Standup comics are so used to a joke falling flat that they are surprised if that doesn't happen for a few days. They understand failure is as important... it tells them what doesn't work. They want to fail early and hard so that they succeed as spectacularly when they get into the limelight.
All of us are so wound up in ourselves that failure is not an option. Businesses need to know and realize that the faster you learn what does not work, the faster you learn what does. It's not only okay to fail but it should be celebrated so that you know for sure what not to do.
If still in doubt ask a standup comic who did a joke one day on why women should not be allowed to drive... in front of a crowd full of feminists.
No prize for guessing he didn't only BOMB... but almost escaped getting BOMBED.
Lesson # 3 - The GOD is in the DETAILS.
A word more. A pause not taken. An untimely expression. Just any of these or many other things and the joke will fall flat. It takes years to craft a joke to perfection. Just having the right amount of words to convey the message and that too keeping it funny requires a lot of hard work and a lot of detailing. Everything needs to be looked at, revised endlessly, practiced a thousand times before it is ready to be shown to the outside world. No wonder as per a research it takes a standup comic 22 hours of work to create 1 minute of content!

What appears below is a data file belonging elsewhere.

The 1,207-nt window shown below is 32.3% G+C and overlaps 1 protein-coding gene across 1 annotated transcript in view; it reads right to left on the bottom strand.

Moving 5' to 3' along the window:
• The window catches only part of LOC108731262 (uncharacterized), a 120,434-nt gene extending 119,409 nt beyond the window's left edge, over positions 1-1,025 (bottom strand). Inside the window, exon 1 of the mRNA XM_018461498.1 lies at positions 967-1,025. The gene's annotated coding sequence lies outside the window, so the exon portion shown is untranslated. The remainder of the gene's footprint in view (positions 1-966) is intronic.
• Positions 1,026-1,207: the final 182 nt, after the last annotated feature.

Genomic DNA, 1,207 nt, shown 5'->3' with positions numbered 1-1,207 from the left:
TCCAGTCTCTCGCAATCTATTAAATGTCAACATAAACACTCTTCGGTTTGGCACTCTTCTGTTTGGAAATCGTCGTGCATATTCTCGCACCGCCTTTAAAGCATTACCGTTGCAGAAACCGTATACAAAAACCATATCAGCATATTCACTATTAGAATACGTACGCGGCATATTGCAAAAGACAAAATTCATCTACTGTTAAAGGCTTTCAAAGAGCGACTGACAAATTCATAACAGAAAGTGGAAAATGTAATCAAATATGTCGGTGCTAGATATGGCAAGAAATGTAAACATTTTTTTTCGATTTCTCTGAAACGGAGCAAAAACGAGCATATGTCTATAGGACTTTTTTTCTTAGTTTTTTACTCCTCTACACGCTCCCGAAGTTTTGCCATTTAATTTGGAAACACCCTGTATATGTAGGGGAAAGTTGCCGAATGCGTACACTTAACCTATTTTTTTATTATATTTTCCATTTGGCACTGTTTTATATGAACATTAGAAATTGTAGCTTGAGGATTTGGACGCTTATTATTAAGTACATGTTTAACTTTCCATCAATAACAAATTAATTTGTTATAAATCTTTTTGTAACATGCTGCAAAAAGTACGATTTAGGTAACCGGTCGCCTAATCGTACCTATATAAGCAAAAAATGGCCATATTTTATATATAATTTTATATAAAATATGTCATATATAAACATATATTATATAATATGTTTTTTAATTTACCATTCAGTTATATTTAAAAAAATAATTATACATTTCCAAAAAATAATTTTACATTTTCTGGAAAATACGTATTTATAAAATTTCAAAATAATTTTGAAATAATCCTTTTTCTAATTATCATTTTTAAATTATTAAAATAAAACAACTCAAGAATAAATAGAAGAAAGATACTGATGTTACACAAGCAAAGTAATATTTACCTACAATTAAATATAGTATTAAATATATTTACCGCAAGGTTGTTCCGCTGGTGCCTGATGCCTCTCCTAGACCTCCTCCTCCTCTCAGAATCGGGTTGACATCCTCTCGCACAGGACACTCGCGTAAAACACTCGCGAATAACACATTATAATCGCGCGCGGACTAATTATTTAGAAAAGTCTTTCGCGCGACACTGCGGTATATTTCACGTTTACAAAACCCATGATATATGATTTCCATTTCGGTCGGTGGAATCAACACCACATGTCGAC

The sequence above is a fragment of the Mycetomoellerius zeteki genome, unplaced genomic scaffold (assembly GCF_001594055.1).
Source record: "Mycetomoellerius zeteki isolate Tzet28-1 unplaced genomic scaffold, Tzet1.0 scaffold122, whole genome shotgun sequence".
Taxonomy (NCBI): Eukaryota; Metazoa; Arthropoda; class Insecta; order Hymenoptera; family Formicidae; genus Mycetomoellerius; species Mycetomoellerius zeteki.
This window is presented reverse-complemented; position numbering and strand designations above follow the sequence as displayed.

Business is no different. You have worked towards creating a product, you think it's the greatest thing mankind has ever seen, and the enthusiasm and confidence prevent you from going deeper. You enter the market with a half-baked product and you BOMB louder and harder than a standup comic who didn't take care of details and now is standing in front of 100 people with the spotlight firmly on him and his failed comedy career.
It would be hard to tell at that time who's BOMBED more. No God will come to rescue. God was always there, in the DETAIL. You chose not to look.